It is exactly what I want to be doing, and it is the life I was dreaming of since I was a kid. Dedicating myself so completely to something is I think part of who I am as a person. If I hadn’t discovered climbing mountains, I probably would’ve been equally obsessed with something else. There is no doubt though that my obsession with climbing mountains is a major detraction from other aspects of life. I’m constantly travelling, often stressed and sleep-deprived, and never managing to spend as much time as I should with my family, my friends, my girlfriend… Some day I’ll have a lot of relaxing to catch up on!
photo: Rob Smith
You’re not slowing down, are you?
I have improved as a climber every single year for the past 20 years. In the past year I climbed my first 8b sport climb, and climbed the Cassin Ridge in 8:07 - two different objectives that are radically different types of climbing. However, I am nearly 34 years old now, and I know that I can't keep improving every year forever, especially in a purely physical sense. For now I fortunately am still getting stronger, even in a purely physical sense, but as I get older I have to deal more with the abuse I have given my body over so many years, and I have to be smarter about resting, and taking care of myself. Taking better care of myself is tricky, because I am perpetually motivated to try hard at climbing, but trying hard at physiotherapy exercises is much more difficult... it's just so boring!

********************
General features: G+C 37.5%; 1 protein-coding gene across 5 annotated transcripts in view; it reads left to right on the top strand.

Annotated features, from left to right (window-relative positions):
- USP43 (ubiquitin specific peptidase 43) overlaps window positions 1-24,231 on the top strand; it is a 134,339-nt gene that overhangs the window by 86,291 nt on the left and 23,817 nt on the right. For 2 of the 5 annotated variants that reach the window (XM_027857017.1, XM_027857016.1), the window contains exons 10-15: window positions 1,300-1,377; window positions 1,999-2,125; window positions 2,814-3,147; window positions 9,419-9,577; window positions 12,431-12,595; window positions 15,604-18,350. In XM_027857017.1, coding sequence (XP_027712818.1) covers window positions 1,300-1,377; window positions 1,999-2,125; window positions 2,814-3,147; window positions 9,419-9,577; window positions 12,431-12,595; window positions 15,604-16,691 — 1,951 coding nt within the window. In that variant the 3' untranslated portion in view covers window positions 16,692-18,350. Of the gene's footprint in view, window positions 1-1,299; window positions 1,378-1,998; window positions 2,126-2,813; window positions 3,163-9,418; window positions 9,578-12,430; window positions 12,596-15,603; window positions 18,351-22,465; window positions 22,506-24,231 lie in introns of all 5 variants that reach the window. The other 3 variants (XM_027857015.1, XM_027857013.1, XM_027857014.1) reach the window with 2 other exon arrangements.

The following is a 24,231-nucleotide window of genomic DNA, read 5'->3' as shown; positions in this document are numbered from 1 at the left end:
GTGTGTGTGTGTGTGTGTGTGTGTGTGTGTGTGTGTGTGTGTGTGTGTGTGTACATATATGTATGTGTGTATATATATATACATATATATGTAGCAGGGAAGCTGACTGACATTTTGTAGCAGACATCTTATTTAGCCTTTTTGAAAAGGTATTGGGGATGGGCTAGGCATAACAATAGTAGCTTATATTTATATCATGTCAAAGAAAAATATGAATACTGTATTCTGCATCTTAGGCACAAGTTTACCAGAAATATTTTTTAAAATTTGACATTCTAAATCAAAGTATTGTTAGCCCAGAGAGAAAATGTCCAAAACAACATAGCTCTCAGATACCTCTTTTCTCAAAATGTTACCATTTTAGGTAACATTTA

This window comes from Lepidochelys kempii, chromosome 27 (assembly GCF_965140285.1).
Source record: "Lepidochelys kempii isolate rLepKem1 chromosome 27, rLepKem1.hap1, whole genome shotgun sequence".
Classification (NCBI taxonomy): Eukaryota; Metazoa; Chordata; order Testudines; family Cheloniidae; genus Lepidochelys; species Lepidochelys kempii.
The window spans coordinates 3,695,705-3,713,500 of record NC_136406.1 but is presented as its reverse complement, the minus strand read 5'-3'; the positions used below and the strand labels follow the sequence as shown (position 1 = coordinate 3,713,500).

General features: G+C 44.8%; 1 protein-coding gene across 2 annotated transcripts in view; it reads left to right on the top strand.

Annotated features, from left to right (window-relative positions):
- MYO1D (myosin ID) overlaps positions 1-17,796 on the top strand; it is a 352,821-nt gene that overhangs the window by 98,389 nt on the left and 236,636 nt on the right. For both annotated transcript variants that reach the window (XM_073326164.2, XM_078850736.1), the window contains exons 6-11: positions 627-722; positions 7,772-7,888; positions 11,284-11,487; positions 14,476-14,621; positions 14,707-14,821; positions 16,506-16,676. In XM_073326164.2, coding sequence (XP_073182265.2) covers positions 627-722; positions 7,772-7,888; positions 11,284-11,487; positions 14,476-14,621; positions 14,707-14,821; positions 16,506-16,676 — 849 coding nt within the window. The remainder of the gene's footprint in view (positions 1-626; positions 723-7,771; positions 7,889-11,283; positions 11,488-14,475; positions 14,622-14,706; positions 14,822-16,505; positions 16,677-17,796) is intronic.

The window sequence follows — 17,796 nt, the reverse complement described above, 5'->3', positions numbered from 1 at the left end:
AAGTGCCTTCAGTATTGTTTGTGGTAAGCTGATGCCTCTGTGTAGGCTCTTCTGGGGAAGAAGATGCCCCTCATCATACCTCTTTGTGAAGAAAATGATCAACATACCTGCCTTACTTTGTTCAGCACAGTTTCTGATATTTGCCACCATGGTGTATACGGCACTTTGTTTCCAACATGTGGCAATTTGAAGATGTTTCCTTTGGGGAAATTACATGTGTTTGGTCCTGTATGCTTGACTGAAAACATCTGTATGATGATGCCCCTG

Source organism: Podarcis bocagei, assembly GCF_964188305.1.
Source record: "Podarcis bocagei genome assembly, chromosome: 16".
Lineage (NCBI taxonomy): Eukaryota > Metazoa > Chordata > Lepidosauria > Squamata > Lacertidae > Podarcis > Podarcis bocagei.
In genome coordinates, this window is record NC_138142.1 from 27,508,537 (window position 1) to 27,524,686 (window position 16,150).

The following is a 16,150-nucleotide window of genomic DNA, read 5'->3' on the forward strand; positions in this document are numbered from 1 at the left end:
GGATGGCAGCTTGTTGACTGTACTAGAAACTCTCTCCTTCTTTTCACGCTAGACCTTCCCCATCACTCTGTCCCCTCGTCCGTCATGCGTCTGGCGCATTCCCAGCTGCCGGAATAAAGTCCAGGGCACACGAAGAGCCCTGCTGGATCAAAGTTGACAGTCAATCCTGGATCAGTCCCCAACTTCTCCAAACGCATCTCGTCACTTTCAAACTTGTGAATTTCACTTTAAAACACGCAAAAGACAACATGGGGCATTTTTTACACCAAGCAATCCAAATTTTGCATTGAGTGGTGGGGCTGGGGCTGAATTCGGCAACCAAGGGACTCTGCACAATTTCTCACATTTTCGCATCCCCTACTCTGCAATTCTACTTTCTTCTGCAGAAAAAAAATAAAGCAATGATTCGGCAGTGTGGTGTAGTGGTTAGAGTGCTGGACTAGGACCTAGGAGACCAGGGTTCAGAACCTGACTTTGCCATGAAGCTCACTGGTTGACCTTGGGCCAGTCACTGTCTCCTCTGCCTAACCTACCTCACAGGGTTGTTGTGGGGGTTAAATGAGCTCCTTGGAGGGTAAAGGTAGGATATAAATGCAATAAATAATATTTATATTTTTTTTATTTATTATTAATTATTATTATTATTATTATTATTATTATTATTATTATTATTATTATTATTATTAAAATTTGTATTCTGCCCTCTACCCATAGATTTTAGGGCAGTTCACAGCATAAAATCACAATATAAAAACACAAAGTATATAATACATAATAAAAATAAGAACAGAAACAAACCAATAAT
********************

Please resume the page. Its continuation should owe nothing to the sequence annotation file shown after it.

What advice do you have for kids who are crazy about the mountains and mountaineering fanatics?
What I would suggest to anyone who wants to improve as an alpinist is to go alpine climbing more! I think that in most activities, whether it is big-wall free-climbing or climbing on 7,000m peaks, there is such a strong correlation between how much you practice, and how much you improve. You get good at whatever you do a lot of! These days I think a lot of people spend too much time doing "training," like weight-lifting, and fingerboards, and those things, and would improve faster by simply going climbing more. Another bonus is that going climbing is immensely more fun than lifting weights!
photo: Rob Smith
And how about that descent at Torre Egger (first solo ascent)? How did that story end?
After spending 2 hours bouncing on the rope with all of my weight, all the while getting drenched by melting ice, I finally retrieved the ropes. It was a very scary experience though, and by the time I made it to the glacier I was sure that I would cancel the rest of my Patagonia climbing season, and go home to rest. Instead, I ended up climbing the Torre Traverse in a day about one week later!